HAVANA TIMES — Every time I see plane-lights trailing across the night’s sky, I imagine it is Antoine de Saint Exupery, the author of the “The Little Prince”, travelling on the back of a comet, looking down at this old world and reflecting on how little humanity has changed since his disappearance from the physical universe. Saint Exupery disappeared in much the same fashion as Fabien, the pilot of his novel “Night Flight”, disappeared.
We ought not, I think, refer to the author’s death, but to his “relative absence”. It is impossible for all of us, after all, to carry around “such a heavy body”, as the Little Prince wisely said.
Today marks a date which isn’t particularly important for Cubans (it remains to be seen whether it will even be mentioned on TV), the birth of the author of this literary classic which, aimed at children, has been more widely read and quoted by adults.
The little prince or angel – who knows – the dream or hallucination the writer had while stranded in the Sahara desert, where he agonized, slowly dying of thirst, next to his co-pilot, taught him and several generations of people around the world about the responsibility that comes with love, the pain that stems from attachment and the difficult freedom that letting go can entail.
Antoine de Saint Exupery learned, as we did, to see what the eyes don’t see, to conquer the eternal blessing of that love many religions have tried to describe.
Saint Exupery, who was an aviation pioneer at a time when humanity was shaken by the madness of violent conflagrations (1900-1944), was able to observe people from the high skies. This is why his gaze remains tender, even when describing the vileness and pettiness of human beings.
When I visited his native city of Lyon, France in 2011, I was very surprised to find out his home had not been turned into a museum.
On a 31st of July, at the age of 43, with an intense life of plane accidents and fractured bones behind him, he took off from Corsica on a reconnaissance flight. His plane, a P-38 Lightning, never returned. For years, his disappearance remained a mystery, much like that of the Little Prince, who left the earth thanks to a snakebite. “I know that he returned to his planet,” wrote Saint Exupery, “because, at sunrise, I wasn’t able to find his body.”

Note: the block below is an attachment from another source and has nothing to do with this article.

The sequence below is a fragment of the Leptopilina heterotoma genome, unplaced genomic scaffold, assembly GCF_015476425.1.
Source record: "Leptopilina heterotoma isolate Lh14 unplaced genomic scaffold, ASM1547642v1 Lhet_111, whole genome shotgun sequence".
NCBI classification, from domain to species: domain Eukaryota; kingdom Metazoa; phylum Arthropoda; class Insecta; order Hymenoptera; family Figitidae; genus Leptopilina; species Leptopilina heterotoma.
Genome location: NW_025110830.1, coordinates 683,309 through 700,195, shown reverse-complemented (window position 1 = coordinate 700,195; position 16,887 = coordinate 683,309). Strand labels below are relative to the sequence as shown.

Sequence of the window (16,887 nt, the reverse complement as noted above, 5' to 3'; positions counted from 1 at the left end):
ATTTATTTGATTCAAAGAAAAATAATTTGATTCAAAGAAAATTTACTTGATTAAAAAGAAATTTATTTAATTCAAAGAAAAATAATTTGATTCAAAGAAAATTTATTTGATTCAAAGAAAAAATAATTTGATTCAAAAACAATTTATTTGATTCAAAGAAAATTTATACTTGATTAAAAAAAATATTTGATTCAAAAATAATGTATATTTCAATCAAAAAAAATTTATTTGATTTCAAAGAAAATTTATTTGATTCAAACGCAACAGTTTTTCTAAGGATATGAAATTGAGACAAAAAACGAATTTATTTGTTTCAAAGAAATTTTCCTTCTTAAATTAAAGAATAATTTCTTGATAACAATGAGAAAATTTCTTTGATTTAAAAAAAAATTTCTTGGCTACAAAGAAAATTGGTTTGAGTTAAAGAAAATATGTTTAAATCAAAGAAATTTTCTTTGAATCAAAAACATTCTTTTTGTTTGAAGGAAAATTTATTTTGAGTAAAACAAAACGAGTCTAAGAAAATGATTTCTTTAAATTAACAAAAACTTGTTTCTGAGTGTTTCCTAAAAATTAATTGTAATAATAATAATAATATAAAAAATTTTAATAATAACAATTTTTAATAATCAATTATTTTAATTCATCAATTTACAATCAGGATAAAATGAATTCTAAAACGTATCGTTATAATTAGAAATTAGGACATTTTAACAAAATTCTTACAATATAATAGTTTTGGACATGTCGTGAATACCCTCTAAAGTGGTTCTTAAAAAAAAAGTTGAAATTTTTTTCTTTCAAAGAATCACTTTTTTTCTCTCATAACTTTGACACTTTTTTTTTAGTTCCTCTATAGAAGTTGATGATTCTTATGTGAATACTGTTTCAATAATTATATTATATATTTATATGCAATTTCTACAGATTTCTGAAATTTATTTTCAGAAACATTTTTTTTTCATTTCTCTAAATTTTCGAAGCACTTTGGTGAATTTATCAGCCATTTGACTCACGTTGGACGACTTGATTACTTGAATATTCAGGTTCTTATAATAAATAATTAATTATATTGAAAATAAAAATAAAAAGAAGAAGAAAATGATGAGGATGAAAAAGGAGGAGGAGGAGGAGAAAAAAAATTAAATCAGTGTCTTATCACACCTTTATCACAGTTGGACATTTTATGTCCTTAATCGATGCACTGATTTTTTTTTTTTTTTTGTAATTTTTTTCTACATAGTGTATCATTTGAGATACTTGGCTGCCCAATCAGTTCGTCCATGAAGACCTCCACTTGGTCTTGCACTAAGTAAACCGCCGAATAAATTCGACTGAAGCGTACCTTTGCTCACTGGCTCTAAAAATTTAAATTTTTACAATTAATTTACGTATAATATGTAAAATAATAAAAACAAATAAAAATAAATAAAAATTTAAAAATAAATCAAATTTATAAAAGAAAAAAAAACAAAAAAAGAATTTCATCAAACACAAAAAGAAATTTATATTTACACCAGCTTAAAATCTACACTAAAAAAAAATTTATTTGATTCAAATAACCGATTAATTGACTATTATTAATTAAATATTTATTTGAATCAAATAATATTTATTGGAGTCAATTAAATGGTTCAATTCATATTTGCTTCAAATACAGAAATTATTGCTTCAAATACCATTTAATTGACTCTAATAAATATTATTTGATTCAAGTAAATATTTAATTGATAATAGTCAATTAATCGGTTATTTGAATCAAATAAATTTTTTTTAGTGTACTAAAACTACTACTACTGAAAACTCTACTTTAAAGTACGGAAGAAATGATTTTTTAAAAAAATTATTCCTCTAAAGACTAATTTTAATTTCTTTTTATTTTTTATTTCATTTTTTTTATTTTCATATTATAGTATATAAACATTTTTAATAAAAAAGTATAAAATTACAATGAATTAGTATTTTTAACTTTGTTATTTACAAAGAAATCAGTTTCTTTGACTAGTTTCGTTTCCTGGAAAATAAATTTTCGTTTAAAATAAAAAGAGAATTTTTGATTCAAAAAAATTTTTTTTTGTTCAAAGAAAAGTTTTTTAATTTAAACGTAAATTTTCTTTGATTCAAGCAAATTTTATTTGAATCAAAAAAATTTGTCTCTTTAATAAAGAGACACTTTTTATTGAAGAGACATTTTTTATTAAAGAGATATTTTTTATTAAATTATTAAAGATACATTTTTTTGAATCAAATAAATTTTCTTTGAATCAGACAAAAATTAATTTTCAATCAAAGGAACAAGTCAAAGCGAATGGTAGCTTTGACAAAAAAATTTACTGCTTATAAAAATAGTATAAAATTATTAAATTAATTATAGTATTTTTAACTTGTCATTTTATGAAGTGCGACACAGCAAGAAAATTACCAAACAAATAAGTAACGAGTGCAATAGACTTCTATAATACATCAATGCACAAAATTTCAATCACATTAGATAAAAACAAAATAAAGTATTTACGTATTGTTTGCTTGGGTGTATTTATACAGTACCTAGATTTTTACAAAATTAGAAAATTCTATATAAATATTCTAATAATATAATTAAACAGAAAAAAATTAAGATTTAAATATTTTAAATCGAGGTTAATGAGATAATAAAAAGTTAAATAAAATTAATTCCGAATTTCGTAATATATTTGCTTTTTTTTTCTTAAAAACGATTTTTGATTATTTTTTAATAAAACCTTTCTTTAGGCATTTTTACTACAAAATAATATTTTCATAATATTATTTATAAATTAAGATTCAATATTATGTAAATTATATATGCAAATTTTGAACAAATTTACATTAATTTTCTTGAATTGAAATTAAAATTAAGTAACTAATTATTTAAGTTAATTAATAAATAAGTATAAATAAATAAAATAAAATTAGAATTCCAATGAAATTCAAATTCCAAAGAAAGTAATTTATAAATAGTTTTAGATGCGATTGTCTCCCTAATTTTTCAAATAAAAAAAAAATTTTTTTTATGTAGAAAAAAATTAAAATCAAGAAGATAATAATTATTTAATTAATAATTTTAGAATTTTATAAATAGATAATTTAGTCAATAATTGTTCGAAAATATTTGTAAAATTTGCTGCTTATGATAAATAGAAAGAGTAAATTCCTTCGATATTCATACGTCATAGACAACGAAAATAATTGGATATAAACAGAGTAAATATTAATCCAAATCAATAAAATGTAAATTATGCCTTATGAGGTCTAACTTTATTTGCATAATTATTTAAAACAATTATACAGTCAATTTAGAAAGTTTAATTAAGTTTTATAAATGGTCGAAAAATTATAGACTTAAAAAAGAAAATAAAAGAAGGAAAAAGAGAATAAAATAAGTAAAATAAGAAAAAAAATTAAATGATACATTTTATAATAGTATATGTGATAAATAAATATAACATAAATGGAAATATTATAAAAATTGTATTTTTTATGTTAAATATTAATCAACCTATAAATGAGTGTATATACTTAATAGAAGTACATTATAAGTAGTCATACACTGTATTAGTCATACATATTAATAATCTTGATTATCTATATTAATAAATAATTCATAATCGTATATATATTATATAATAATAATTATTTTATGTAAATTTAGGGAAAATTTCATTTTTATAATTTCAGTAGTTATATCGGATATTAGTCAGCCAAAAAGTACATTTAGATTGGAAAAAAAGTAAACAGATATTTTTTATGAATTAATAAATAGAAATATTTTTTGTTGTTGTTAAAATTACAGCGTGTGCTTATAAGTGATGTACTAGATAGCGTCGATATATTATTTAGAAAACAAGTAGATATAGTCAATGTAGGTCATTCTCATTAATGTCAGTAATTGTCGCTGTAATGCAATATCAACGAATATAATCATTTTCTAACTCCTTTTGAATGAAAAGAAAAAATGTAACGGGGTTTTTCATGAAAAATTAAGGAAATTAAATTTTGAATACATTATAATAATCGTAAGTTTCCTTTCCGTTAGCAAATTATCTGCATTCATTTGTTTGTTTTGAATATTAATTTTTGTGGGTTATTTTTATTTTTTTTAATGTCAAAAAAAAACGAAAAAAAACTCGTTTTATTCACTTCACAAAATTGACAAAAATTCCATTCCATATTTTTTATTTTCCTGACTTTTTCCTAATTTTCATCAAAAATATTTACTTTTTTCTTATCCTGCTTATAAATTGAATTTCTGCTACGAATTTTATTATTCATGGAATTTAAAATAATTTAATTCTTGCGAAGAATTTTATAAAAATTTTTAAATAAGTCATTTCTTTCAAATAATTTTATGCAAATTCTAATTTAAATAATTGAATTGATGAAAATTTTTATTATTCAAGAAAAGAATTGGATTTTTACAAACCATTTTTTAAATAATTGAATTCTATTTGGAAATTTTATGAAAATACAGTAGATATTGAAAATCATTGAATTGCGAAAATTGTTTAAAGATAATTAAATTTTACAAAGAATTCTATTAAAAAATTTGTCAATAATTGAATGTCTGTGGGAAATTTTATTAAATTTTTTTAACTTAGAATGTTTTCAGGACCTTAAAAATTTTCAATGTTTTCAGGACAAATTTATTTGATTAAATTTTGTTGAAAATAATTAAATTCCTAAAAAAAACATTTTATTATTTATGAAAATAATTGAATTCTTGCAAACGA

The legend began to be displaced by crude reality when, in 1998, on the shores of Marseilles, a fisherman found a bracelet with the names of the writer, his wife (Consuelo Suncin) and his editors (Reynal and Hitchcock), stuck to a piece of cloth – probably his flight suit.
In 2000, scuba-diver Luc Vanrell found the writer’s P-38 Lightning at the bottom of the sea, near the coast of Marseilles, near where the bracelet had been found. The plane wreckage was recovered in October of 2003.
In March of 2008, Horst Rippert, a former German pilot, told La Provence newspaper he had downed Saint Euxpery’s P-38 Lightning on July 31, 1944. The plane, bearing the French coat of arms, plunged into the sea. Claiming he truly regretted the incident, Ruppert added he didn’t know the pilot was the great writer he also admired.
This story should suffice to dispel the mystery of the intangible, to confirm there is always a moment of horror before tearing free from the grip of gravity, to drive home the coarse corruptibility of the body – to verify that the immensity of the sky offers no refuge and that stars are mere balls of plasma fueled by something as down-to-earth as hydrostatic equilibrium, that they will NEVER be sleighbells or tears.
But the light survives the object that produces it. It carries on in their absence. Like memories, they traverse the mysterious depths and transfixes us.
When I see plane-lights trailing across the night’s sky, I wonder if it is Saint Exupery, who pretended to die to be able to tear free from this “world of adults.”
Today, he lives on, not on Asteroid 2578, discovered in 1975, named after him as a tribute to his work, but in Asteroid B 612, the planet where the Little Prince lived – where it is possible to see forty-four consecutive sunsets and people make sure sheep do not eat the earth’s flowers.